THE MAGPIE LORD
K.J. CHARLES (A Charm of Magpies #1)
99¢ Kindle original, available now
Rating: 4.5* of five
The Publisher Says: A lord in danger. A magician in turmoil. A snowball in hell.
Exiled to China for twenty years, Lucien Vaudrey never planned to return to England. But with the mysterious deaths of his father and brother, it seems the new Lord Crane has inherited an earldom. He’s also inherited his family’s enemies. He needs magical assistance, fast. He doesn't expect it to turn up angry.
Magician Stephen Day has good reason to hate Crane’s family. Unfortunately, it’s his job to deal with supernatural threats. Besides, the earl is unlike any aristocrat he’s ever met, with the tattoos, the attitude... and the way Crane seems determined to get him into bed. That’s definitely unusual.
Soon Stephen is falling hard for the worst possible man, at the worst possible time. But Crane’s dangerous appeal isn't the only thing rendering Stephen powerless. Evil pervades the house, a web of plots is closing round Crane, and if Stephen can’t find a way through it—they’re both going to die.
EARLY BIRTHDAY GIFTS FROM MY KIND YOUNG GENTLEMAN CALLER. THANKS HEAPS, SWEETNESS.
My Review: I've invested a lot of energy in denigrating phauntaisee and majgickq in books. I really don't like some of the stuff, the more closely it resembles Lord of the Rings or A Song of Ice and Fire the less I like it, but the reality is that this stuff can be used very well. In the hands of Author Charles, who can write this:
The tide was coming in up the Thames, not far away, and Stephen sensed salt water rippling, the surge of boats, wet wood and sailcloth, the quiet throb of the garden around him, but mostly he could feel Crane, sharp and silver, standing out from the surrounding world like a knife in a drawer full of wooden spoons.it is hard to imagine any trope could be misused. There's always a risk, of course. But I feel confident that I am not going to be let down in my gladly extended faith.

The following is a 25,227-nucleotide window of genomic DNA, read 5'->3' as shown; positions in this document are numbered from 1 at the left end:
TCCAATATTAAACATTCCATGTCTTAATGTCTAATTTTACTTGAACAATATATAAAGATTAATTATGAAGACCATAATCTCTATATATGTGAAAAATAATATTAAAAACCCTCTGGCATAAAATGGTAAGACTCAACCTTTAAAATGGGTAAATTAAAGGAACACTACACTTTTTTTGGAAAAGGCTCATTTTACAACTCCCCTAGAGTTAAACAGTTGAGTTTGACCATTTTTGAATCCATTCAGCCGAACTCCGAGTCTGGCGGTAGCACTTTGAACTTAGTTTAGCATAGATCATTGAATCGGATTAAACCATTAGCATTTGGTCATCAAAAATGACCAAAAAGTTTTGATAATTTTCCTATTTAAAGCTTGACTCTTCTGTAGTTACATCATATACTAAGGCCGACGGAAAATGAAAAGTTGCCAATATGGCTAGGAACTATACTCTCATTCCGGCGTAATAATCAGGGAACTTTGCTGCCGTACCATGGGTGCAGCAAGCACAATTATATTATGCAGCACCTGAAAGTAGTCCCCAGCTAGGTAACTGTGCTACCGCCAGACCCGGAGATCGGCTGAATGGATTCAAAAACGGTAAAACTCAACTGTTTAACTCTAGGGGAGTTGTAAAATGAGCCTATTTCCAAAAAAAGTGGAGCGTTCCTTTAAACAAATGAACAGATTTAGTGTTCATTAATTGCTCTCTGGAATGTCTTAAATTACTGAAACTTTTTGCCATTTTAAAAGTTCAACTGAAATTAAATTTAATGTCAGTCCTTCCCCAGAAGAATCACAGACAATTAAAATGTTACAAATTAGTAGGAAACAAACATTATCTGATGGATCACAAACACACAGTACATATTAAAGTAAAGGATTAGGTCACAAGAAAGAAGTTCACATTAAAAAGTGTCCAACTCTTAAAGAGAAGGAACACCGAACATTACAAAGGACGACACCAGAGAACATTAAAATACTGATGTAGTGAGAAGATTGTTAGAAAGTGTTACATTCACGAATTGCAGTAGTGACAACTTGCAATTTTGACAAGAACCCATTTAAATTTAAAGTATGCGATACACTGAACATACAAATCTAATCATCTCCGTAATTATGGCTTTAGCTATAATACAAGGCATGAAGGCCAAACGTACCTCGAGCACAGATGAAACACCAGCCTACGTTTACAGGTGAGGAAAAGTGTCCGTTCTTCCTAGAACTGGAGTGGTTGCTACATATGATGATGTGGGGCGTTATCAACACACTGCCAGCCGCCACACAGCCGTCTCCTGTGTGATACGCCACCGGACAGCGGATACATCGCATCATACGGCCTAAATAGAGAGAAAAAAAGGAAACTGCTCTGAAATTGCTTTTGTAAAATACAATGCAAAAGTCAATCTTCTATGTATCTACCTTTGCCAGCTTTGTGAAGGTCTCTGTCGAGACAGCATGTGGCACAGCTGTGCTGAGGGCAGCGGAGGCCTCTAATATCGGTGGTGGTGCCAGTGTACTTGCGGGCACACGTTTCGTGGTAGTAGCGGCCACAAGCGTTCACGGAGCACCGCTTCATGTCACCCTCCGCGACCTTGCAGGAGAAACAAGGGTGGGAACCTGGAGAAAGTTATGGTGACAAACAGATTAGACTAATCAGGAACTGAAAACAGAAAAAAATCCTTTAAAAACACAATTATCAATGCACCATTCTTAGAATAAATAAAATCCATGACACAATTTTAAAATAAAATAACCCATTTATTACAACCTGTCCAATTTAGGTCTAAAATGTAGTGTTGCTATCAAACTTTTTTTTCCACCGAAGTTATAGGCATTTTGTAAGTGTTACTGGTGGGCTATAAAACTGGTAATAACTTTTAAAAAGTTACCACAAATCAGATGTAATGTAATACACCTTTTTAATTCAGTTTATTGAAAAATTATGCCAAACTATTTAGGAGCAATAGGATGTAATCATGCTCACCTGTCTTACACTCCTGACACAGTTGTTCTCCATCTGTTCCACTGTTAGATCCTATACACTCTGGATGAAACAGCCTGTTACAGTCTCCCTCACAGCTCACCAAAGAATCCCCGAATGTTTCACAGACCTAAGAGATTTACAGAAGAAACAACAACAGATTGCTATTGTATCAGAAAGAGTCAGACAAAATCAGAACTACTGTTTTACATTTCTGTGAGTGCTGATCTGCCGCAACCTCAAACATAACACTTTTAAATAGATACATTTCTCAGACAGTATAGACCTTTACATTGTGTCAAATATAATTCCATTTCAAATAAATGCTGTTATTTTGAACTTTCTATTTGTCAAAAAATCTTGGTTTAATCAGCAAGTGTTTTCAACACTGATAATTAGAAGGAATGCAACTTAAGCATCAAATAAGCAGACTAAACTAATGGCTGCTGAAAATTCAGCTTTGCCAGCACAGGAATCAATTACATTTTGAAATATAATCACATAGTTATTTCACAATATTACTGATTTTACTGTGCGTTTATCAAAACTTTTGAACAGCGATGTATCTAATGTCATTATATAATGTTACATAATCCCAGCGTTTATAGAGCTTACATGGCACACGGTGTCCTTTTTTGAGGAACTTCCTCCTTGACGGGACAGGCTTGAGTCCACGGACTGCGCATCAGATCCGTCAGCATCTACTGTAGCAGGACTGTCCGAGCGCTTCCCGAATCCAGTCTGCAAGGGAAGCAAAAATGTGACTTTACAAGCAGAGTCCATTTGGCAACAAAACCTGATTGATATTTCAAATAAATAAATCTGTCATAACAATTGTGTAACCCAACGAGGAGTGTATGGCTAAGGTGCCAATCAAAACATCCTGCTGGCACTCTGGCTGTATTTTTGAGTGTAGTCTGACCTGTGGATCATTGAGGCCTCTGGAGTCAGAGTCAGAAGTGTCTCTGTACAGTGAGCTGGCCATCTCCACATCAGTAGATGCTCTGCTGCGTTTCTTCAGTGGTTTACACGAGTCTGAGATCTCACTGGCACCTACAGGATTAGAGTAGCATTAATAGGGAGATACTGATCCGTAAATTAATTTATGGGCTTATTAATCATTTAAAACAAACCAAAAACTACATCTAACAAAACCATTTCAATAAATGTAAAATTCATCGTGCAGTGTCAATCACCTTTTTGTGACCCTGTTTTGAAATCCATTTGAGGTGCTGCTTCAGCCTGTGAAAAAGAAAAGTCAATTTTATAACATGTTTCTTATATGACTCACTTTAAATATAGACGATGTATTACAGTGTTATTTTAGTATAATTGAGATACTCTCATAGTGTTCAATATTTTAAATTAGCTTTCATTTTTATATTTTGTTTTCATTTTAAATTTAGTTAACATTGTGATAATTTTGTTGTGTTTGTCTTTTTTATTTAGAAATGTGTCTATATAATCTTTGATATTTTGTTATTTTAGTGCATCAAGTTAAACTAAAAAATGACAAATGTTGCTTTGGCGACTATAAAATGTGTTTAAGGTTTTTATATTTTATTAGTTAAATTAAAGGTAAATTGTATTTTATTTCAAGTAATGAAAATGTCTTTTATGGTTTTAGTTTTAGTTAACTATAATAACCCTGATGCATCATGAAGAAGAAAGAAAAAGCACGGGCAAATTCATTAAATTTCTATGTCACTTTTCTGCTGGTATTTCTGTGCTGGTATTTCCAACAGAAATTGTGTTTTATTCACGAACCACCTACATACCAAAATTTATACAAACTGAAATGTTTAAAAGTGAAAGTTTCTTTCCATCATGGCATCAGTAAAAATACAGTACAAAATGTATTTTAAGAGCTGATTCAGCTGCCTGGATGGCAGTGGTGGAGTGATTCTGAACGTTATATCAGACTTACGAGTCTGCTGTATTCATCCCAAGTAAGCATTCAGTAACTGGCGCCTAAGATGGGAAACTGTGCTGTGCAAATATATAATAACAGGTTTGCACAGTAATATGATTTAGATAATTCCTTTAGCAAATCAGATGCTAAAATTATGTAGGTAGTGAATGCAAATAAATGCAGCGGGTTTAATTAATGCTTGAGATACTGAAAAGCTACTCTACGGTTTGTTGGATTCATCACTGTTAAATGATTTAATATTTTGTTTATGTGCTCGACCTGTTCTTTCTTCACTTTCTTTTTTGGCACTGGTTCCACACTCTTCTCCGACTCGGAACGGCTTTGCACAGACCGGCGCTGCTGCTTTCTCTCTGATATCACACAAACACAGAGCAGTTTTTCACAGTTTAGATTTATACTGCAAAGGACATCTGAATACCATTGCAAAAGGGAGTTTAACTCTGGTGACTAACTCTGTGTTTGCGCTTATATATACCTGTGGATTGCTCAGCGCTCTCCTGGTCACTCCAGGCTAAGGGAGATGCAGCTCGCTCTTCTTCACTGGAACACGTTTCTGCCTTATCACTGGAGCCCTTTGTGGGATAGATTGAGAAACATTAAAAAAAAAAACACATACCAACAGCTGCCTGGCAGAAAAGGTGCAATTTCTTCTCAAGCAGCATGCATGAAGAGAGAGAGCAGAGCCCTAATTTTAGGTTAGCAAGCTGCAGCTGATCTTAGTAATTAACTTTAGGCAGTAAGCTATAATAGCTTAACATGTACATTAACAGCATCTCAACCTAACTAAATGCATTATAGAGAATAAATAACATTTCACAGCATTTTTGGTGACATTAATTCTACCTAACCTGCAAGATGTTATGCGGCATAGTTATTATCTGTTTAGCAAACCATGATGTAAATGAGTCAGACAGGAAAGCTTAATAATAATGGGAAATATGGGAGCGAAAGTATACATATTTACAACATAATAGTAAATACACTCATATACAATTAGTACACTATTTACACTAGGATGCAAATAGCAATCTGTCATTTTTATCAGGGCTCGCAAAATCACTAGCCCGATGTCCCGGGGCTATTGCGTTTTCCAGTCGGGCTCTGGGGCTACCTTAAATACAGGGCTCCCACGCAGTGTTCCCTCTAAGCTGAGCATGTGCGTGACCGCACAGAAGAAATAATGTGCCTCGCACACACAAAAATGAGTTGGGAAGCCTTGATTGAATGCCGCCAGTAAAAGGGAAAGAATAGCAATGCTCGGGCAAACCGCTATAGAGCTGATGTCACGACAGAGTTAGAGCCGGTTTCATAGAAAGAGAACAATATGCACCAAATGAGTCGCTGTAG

The problems I still have with books featuring majgickq are lessened when, like Author Charles, one goes to the trouble of thinking the actions and reactions necessary to make the manipulation of the world work consistently. The Magpie Lord, ancestor of Lord Crane, our main character, is never explicitly described nor is his codification of majgickq's workings explored.
"Isn’t there some other way for you to get power?” (Lord Crane is petulantly complaining to Stephen here.)I nevertheless was convinced by the fussiness and sticklerishness of Day, the judiciary of magical crimes hired to deal with the Magpie Lord's various magical issues, that the system of this world was well thought out and believable enough for me to move on.
“Magic wands. Magic rings. The Holy Grail.”
“You have that here?”
“If I do, someone probably carved a magpie on it. Does it exist?”
“You wildly overestimate the extent of my knowledge,” Stephen said.
And move on I did. I enjoyed the sexual heat between the men. I approved of the sheer unbothered indifference of Lord Crane to the heaping plate of social disapprobation he's served for being different, foreign almost. Day, no aristocrat (and seemingly almost a Republican in the UK sense), allows his family's bitter history with Crane's family to color their every interchange. It lends this story a lovely enemies-to-frenemies-to-lovers dynamic that more often than not works well for me. It affords me the opportunity to size up characters in their rounded, 3-D being, which is an index of how well I will respond to a given author's thought processes.
Author Charles, in this outing, comes through my maze of mishegas and misanthropy with nary a hair out of place. Another series to follow with eager gratitude for the pleasures I am confident I will receive.
PS it's a laugh riot on top (!) of everything else.